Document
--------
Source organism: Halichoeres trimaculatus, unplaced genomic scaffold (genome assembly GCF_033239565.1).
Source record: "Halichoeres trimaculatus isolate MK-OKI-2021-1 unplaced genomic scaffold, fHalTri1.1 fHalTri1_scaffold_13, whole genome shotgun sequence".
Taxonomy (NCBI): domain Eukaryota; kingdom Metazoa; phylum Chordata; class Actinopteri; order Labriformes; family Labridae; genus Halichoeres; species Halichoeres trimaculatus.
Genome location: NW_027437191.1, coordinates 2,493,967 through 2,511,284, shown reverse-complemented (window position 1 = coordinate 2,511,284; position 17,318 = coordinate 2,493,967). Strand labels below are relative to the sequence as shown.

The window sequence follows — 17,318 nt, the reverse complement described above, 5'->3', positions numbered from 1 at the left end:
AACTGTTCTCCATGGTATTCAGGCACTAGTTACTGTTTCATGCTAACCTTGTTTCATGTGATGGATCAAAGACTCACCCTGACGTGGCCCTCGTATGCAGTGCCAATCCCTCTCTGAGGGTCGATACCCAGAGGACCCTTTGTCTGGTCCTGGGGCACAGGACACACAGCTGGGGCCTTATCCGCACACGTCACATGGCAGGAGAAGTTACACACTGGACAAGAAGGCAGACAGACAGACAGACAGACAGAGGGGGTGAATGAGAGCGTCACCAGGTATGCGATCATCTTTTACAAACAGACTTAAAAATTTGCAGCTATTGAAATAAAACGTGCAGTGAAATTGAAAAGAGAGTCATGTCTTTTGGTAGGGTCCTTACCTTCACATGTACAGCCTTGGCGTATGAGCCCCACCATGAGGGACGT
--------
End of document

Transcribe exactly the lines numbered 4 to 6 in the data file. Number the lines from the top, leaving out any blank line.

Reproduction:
Genome location: NW_027437191.1, coordinates 2,493,967 through 2,511,284, shown reverse-complemented (window position 1 = coordinate 2,511,284; position 17,318 = coordinate 2,493,967). Strand labels below are relative to the sequence as shown.

The window sequence follows — 17,318 nt, the reverse complement described above, 5'->3', positions numbered from 1 at the left end:
AACTGTTCTCCATGGTATTCAGGCACTAGTTACTGTTTCATGCTAACCTTGTTTCATGTGATGGATCAAAGACTCACCCTGACGTGGCCCTCGTATGCAGTGCCAATCCCTCTCTGAGGGTCGATACCCAGAGGACCCTTTGTCTGGTCCTGGGGCACAGGACACACAGCTGGGGCCTTATCCGCACACGTCACATGGCAGGAGAAGTTACACACTGGACAAGAAGGCAGACAGACAGACAGACAGACAGAGGGGGTGAATGAGAGCGTCACCAGGTATGCGATCATCTTTTACAAACAGACTTAAAAATTTGCAGCTATTGAAATAAAACGTGCAGTGAAATTGAAAAGAGAGTCATGTCTTTTGGTAGGGTCCTTACCTTCACATGTACAGCCTTGGCGTATGAGCCCCACCATGAGGGACGT